Hi everyone, I hope March has been treating you well! Last time I mentioned my ‘Mental Health Spring Cleaning’ project. The first exercise was a positivity tree, and I’ve added quite a bit to mine. I hope some of you have made one of your own to add to. My next exercise is inspired by my difficult weekend, marking the ‘one year anniversary’ of a suicide attempt. It was extremely emotional but I did something symbolic to act as a cleanse. It’s not an end all be all, but the ideology is nonetheless powerful. It truly gave me a bit of relief!
Today our exercise is very simple and only requires a pen and a piece of paper. To enhance our spring cleaning I had the idea of making a list of things we want to leave in the past and move on from. Bad memories and experiences, emotions and thoughts we wish to be rid of, anything we want! Write down what you don’t want to have in your life anymore and anything that you want to create some distance from. Let out the bad in a writing waterfall, visualizing it all leaving your mind out through your hand and onto the paper.
The next step is simple: Destroy the paper. Rip it apart, burn it (safely of course), shred it…whatever works for you. Instead of pushing away your emotions regarding the content of your paper, embrace and allow yourself to really feel them. Tell yourself that since it’s the last time you’ll allow them to hold so much power you’ll ‘bite the bullet’ and ‘face the music’. It will be painful – actually if it’s not painful it probably won’t be as effective a cleanse. Face everything head on and accept the presence of it all; no turning away to avoid the discomfort.
Once you’ve allowed yourself to fully experience the moment, give yourself free-reign to get angry. Do your best to see everything on your paper as outside of yourself and no longer wielding power over you. Concentrate your anger permitting it to reach a crescendo and then finally destroy the paper.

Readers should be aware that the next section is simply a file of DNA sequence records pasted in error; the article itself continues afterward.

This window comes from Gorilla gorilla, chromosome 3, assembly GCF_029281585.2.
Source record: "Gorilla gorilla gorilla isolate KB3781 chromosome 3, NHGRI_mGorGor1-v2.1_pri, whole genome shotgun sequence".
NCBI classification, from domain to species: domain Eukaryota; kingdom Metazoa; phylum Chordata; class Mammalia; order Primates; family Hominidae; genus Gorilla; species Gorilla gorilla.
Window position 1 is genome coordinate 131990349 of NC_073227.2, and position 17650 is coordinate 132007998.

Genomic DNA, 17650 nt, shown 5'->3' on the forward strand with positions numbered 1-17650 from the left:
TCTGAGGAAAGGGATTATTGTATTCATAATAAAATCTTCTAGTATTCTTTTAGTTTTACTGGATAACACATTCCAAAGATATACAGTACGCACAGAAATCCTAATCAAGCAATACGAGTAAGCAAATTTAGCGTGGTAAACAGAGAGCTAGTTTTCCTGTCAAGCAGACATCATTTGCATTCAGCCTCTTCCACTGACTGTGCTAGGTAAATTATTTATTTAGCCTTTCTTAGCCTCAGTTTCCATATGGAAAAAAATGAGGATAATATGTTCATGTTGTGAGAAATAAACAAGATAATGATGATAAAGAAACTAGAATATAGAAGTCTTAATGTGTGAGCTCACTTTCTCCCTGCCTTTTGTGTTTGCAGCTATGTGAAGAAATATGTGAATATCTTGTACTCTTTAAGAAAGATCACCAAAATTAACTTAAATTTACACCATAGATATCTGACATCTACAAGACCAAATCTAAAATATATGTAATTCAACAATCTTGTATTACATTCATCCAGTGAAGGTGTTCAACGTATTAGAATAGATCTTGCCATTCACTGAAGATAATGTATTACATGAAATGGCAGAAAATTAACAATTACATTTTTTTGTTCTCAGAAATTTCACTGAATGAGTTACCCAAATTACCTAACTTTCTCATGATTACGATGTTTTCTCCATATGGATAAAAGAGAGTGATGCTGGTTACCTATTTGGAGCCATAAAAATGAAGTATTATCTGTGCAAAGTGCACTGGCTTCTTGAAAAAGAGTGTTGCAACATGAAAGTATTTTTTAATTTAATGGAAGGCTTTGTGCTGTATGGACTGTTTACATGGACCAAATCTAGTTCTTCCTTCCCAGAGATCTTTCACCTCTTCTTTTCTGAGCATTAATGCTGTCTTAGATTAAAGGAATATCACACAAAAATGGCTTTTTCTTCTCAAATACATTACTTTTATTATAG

Some phrases to keep in mind as you do this exercise:
- I am no longer defined by what is on this paper.
- I allow myself to move on and leave this in the past.
- I release the old and embrace the new.
- I am starting fresh and what I wrote no longer controls me.
- I am separate from the content of this page; I am safely at a distance and am now only an observer. I am not in the rough rapids but on a rock of rationality and objectivity.
- I’m taking back my control!
- F*CK everything on this paper…I’m DONE with it! This is NOT who I am anymore. Moving forward I will fight like hell to boot out whatever parts remain in my consciousness! ENOUGH!
Where to go From There
Once you’ve destroyed your paper there are some options for you to consider. If you haven’t burned the paper to indistinguishable ash you may want to keep the remains of your list to showcase your decisive decision to move on. It can serve as a powerful reminder of what you can overcome, and symbolize your ability to separate yourself from future hated emotions, events, etc. Alternatively you could bury the remains as yet another symbolic gesture of letting go. Bottom line, do whatever seems the most powerful and significant for you. That’s all that matters.
What I Did
I made a list of the main ‘events’ that still haunt me like suicide attempts and the self-harm that I was hospitalized for. All of my terrible decisions. Well…not all but quite a few. The main ones. It was less a list of emotions for me and more of a gesture to rid myself of guilt, remind me that what’s done is done and of course to create metaphorical distance. I hope that the gesture will help me overcome the flashbacks, nightmares, intrusive thoughts, triggers, etc.
Seeing as I love archery, instead of ripping or burning the paper I taped it to my target and shot it with arrows 7 times. (7 is a lucky number for us.) I can read the writing to remember what I’m trying to leave behind and it has punctures. I hunted and shot down the past. It’s now secured to a cardboard backing and available for me to use as a reminder. I do feel a bit better and time will tell if this creates a really meaningful freedom and departure from the things I most want to get away from.
I send you courage for this exercise if you should attempt it. It truly feels good so I hope you give it a shot! If you missed my first ‘Mental Health Spring Cleaning’ article you can find it here.
I just want to say that while making it to one year past my March suicide attempt is really troubling and painful to think about, I’m truly grateful. I’m immensely grateful for my parents, for Aaron, Piko, Tempest and meeting Mia 11 days after that horrible day. I’m also very grateful for my biggest passion, ‘I Will Not BE My Mental Illness’, and I thank everyone who supports my project. You give me meaning and purpose, and I can never repay that adequately!
Take care everyone, and keep faith! The sun is shining brighter and warmer, and so can we!